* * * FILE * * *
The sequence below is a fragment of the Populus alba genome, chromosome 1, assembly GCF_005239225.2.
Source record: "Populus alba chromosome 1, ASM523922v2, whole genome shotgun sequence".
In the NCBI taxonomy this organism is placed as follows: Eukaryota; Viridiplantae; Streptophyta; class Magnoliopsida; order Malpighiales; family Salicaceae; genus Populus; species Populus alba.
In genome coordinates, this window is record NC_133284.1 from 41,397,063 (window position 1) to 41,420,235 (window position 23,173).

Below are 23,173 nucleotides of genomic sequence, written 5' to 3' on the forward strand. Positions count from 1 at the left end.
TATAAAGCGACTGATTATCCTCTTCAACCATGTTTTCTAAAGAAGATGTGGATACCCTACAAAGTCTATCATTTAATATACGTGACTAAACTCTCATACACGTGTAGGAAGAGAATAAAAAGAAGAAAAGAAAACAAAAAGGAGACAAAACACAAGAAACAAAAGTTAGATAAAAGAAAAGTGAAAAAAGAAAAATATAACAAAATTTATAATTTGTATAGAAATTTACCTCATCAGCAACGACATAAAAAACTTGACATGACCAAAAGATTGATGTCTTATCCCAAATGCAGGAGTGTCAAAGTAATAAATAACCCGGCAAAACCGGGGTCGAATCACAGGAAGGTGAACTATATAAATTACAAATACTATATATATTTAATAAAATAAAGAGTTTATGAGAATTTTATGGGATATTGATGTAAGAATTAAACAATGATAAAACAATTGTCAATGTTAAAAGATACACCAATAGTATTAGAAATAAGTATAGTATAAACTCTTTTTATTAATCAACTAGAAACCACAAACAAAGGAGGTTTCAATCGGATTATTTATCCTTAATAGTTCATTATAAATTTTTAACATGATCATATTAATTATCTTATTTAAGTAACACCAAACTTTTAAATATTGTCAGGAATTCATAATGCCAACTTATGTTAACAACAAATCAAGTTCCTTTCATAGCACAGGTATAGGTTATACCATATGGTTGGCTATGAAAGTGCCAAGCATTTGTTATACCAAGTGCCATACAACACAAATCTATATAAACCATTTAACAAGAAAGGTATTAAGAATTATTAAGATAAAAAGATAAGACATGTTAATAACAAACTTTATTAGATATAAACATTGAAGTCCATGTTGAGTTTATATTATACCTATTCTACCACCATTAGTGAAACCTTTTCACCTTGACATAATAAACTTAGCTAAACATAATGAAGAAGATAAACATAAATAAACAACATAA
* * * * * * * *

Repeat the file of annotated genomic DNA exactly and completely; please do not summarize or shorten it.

The sequence below is a fragment of the Populus alba genome, chromosome 1, assembly GCF_005239225.2.
Source record: "Populus alba chromosome 1, ASM523922v2, whole genome shotgun sequence".
In the NCBI taxonomy this organism is placed as follows: Eukaryota; Viridiplantae; Streptophyta; class Magnoliopsida; order Malpighiales; family Salicaceae; genus Populus; species Populus alba.
In genome coordinates, this window is record NC_133284.1 from 41,397,063 (window position 1) to 41,420,235 (window position 23,173).

Below are 23,173 nucleotides of genomic sequence, written 5' to 3' on the forward strand. Positions count from 1 at the left end.
TATAAAGCGACTGATTATCCTCTTCAACCATGTTTTCTAAAGAAGATGTGGATACCCTACAAAGTCTATCATTTAATATACGTGACTAAACTCTCATACACGTGTAGGAAGAGAATAAAAAGAAGAAAAGAAAACAAAAAGGAGACAAAACACAAGAAACAAAAGTTAGATAAAAGAAAAGTGAAAAAAGAAAAATATAACAAAATTTATAATTTGTATAGAAATTTACCTCATCAGCAACGACATAAAAAACTTGACATGACCAAAAGATTGATGTCTTATCCCAAATGCAGGAGTGTCAAAGTAATAAATAACCCGGCAAAACCGGGGTCGAATCACAGGAAGGTGAACTATATAAATTACAAATACTATATATATTTAATAAAATAAAGAGTTTATGAGAATTTTATGGGATATTGATGTAAGAATTAAACAATGATAAAACAATTGTCAATGTTAAAAGATACACCAATAGTATTAGAAATAAGTATAGTATAAACTCTTTTTATTAATCAACTAGAAACCACAAACAAAGGAGGTTTCAATCGGATTATTTATCCTTAATAGTTCATTATAAATTTTTAACATGATCATATTAATTATCTTATTTAAGTAACACCAAACTTTTAAATATTGTCAGGAATTCATAATGCCAACTTATGTTAACAACAAATCAAGTTCCTTTCATAGCACAGGTATAGGTTATACCATATGGTTGGCTATGAAAGTGCCAAGCATTTGTTATACCAAGTGCCATACAACACAAATCTATATAAACCATTTAACAAGAAAGGTATTAAGAATTATTAAGATAAAAAGATAAGACATGTTAATAACAAACTTTATTAGATATAAACATTGAAGTCCATGTTGAGTTTATATTATACCTATTCTACCACCATTAGTGAAACCTTTTCACCTTGACATAATAAACTTAGCTAAACATAATGAAGAAGATAAACATAAATAAACAACATAA